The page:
We continued to save hardcore after I quit, and then it just became easy after that, almost a no-brainer. Learning to save money, for us, was like learning any other habit. Once you do it for a while, it becomes the norm, and you can’t imagine going back to your old ways. Watching your assets grow becomes addictive, and we began to get excited to talk about how we could save our money as opposed to spending it.

So with this newly formed habit of ours, we got another crazy idea– let’s pay off our mortgage while we’re at it! It’s a lofty, but very worth endeavor, so we started throwing all of our extra income at our mortgage. The fact that we manage to save so much and have such a sizable emergency savings set aside makes this possibility a reality to us, and it’s all we can think about. Talk about a worthy obsession!

Some couples get excited over shiny new cars and lavish, all-inclusive vacations. But us? We now dream wistfully of a financially free future and whisper sweet nothings of the amount of our mortgage payoff to each other.

It’s way sexier than it sounds!

So today, part of our income is funneled to our retirement account, then a chunk goes to our savings account, part is deposited to our checking account where we keep money for our expenses, and all the extra income is thrown at our mortgage. We consider ourselves lucky, yes, but we’ve also made a lot of good, intentional moves with our finances in the last few years.

Don’t get me wrong, though– getting there wasn’t always easy-breezy. It comes with its challenges, but it is so worth it.

Surviving on a Variable Income

Let me go ahead and assure you that we are not making boat loads of money over here, especially since we no longer have my salary. One of our biggest challenges, and the reason I wanted such a sizable emergency fund before I would quit my job is that my husband is on a commission-only income.

Let me tell you, it can be very intimidating not knowing from month to month what your paycheck is going to be. Sometimes we might miss an entire paycheck if he has a slow month, but those are (luckily) few and far between. When those occasions do arise, we know that we will need to stretch our budget for the following month (and possibly not make it to our goal of 50% savings.) If we don’t manage to hit 50% for a particularly slow month, we don’t beat ourselves up about it. We acknowledge it, suck it up, and remind ourselves that we will probably reach our goal next month. Sometimes you have to give yourself a break.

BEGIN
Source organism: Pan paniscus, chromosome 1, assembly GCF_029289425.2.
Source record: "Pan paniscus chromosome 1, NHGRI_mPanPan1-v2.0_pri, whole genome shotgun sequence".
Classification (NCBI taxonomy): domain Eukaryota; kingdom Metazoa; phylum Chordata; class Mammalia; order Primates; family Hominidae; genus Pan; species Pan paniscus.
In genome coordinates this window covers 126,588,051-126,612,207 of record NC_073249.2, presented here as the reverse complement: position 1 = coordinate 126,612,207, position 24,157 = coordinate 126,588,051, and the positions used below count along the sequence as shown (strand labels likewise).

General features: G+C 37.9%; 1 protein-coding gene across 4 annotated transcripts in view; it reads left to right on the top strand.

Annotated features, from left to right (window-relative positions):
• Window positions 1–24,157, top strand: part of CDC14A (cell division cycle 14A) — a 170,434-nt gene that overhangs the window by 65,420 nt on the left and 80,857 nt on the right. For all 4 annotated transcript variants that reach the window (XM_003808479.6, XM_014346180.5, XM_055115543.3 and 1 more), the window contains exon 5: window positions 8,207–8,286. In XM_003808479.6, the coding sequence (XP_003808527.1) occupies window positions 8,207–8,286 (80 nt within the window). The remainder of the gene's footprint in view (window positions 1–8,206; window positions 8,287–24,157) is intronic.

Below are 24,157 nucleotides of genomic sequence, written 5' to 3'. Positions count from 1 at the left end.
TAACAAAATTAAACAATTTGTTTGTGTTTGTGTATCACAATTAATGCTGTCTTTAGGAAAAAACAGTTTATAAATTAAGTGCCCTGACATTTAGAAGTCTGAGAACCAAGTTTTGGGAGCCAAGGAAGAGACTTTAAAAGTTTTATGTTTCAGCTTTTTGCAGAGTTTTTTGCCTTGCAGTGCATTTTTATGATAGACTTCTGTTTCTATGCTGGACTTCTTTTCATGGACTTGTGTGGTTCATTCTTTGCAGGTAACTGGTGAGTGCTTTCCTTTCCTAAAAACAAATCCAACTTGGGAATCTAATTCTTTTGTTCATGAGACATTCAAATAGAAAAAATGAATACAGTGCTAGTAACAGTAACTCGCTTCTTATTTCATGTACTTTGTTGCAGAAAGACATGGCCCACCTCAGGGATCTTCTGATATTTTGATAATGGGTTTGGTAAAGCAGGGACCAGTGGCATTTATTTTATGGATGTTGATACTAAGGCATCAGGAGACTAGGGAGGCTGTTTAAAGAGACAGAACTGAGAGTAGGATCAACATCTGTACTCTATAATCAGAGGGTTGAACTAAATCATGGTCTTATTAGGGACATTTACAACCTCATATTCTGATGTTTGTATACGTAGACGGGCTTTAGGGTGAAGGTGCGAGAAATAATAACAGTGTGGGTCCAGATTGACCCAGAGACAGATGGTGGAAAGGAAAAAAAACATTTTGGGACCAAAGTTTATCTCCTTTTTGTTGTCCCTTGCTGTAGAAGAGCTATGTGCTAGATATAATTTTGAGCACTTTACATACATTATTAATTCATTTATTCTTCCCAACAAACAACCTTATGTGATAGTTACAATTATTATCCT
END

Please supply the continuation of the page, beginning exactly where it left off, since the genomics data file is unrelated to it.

Frugality is Not About Deprivation

Many people tend to associate frugality with deprivation, and that’s simply not true, at least not for us. Saving heavily and reducing our expenses has served to enhance our lives, and we are much happier because of it. We had grown to realize that those expenses that we spent so frivolously on before didn’t enhance our lives or make us any happier. We don’t miss driving new cars, eating out every night, or the ridiculously expensive boat we used to own finance. I can’t even imagine going back to blowing our money like we used to!

Learning to be frugal and finding new ways to save money allowed me to leave my job, which gave me the chance to try something new (freelance writing) without worrying about the amount of my salary. Talk about freeing. None of that would even be a remote possibility if we were still strapped with debt from a lifestyle we couldn’t afford, turning a blind eye on our mindless spending.

I learned that being able to buy more goods– new cars, tchotchkes from Target, a bigger house– was not enough incentive to keep me away from my daughter to go work at a job that I disliked. That’s not living.

Money is a tool to be used for freedom, and freedom is absolutely priceless.

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Reader Story: Seeing the End of Debt in Sight http://frugalportland.com/reader-story-seeing-the-end-of-debt-in-sight/ http://frugalportland.com/reader-story-seeing-the-end-of-debt-in-sight/#comments Fri, 17 Apr 2015 17:00:14 +0000 http://frugalportland.com/?p=6496 Editor’s note: I asked for stories about people’s debt journeys in my newsletter (not signed up yet? They’re weekly now, and I’d love for you to sign up), and I got this amazing response. That’s all you need from me. Take it away, Suzanne! My Background As the daughter of a bookkeeper who took her...